5. Don’t over tip. Research the area where you will be living or traveling to in order to understand local customs. In many places a 10% tip is sufficient because waiters get a higher base pay rate. In some places, taxi drivers don’t expect any tip. However, you also need to observe local norms to determine new tipping situations you might not expect. One such example is tipping the person that bags your groceries. Even if it’s usually a minimal amount, if you see locals doing it, you should too.

6. Make a budget. As mentioned above, you might weigh different activities differently. You’ll find you can save on some essentials to be able to spend more liberally on the fun stuff. Account for your daily expenses and plan to save enough for weekend trips and other miscellaneous things.

7. Have or find reserves. You certainly don’t want to find yourself short on cash when studying or interning abroad, so you should also be sure to have a backup plan in the case funds start running low. That may mean you account for some reserve funds in your loan, borrow from family or friends, or maybe ask for “advance” birthday and holiday gifts. A few photos from your weekend adventure would make your financial supporters happy with their investment 😉

Finally, you can potentially ignore all the advice above if you plan in advance. CISabroad offers detailed budget sheets for each program, factoring in all the essentials and also leaving room for miscellaneous and personal expenses. You can also solicit funding from friends, family, co-workers, classmates, community organizations, etc. at www.FundMyTravel.com. Here you’ll be able to create a campaign with a goal amount and ask for contributions to support your future travels.

Do you have any budget advice for traveling abroad? Or, do you have any questions about how to best prepare financially for your time overseas? Leave a comment below!  

Why Studying Abroad Doesn't Mean Cancelling Thanksgiving

Thanksgiving is an important holiday for spending time with friends and family. Studying abroad doesn’t mean missing out- in fact, I had one of the best Thanksgiving dinners of my life while studying in Limerick, Ireland.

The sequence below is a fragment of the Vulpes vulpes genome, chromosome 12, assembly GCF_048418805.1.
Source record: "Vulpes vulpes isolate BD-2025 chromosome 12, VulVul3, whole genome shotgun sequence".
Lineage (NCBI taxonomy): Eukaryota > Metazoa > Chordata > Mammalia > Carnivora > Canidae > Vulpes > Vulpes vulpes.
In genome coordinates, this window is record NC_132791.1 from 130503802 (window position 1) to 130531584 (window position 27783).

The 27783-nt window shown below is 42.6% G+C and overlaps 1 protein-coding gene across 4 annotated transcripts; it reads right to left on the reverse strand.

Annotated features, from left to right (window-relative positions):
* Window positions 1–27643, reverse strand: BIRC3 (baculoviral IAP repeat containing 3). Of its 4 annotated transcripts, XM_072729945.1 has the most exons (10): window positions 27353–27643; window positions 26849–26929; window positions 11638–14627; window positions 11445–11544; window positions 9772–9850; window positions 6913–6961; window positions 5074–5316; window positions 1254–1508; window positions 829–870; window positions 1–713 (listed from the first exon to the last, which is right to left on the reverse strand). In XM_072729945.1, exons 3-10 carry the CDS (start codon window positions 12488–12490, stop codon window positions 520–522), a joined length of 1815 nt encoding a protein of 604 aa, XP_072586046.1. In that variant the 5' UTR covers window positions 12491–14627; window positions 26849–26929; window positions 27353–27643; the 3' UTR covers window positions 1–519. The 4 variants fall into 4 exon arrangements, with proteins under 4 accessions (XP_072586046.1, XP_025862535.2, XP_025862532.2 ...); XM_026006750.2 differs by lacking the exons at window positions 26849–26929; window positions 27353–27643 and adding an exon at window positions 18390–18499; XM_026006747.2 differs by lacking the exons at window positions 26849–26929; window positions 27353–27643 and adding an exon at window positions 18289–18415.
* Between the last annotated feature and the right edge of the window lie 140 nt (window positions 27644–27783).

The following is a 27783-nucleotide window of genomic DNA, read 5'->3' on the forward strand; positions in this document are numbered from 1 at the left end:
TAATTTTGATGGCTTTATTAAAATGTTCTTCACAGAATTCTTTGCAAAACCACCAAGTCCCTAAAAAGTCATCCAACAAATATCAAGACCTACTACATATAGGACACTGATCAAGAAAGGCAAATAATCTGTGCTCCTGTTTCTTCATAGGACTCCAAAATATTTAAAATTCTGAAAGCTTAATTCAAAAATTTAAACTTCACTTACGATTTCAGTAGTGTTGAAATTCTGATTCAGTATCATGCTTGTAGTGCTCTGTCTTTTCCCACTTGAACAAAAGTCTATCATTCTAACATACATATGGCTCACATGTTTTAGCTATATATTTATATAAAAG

A bunch of us students (both Canadian and American) got together to cook a feast filled with both traditional and new flavors found nearby. Study abroad in Limerick Ireland Each student was from somewhere different, and each brought something different to the table. A lot of things had to be made from scratch or improvised for the meal, including turkey, which can be hard to find in international supermarkets at short notice. I suggest pre-ordering one from a supermarket or butcher shop. Flexibility and adaptability was key, and to cut costs, we made the dinner a potluck. Our Irish classmates who attended  really got into the tradition and brought their favorite homemade dishes.

Even though we were a few thousand miles away from home, it felt like Thanksgiving. We covered the room with festive fall decorations and dressed up in nice attire. We then sat down to a delicious and wonderfully unique meal together, surrounded by new friends. It was one Thanksgiving meals that I am most thankful for, and really made me feel fortunate to be able to have and share the experience.

This post is courtesy of guest blogger, Brittany Garand, CISabroad staffer and dog lover.  

What are some traditions unique to how you celebrateThanksgiving? Are you celebrating Thanksgiving abroad? Leave a comment below!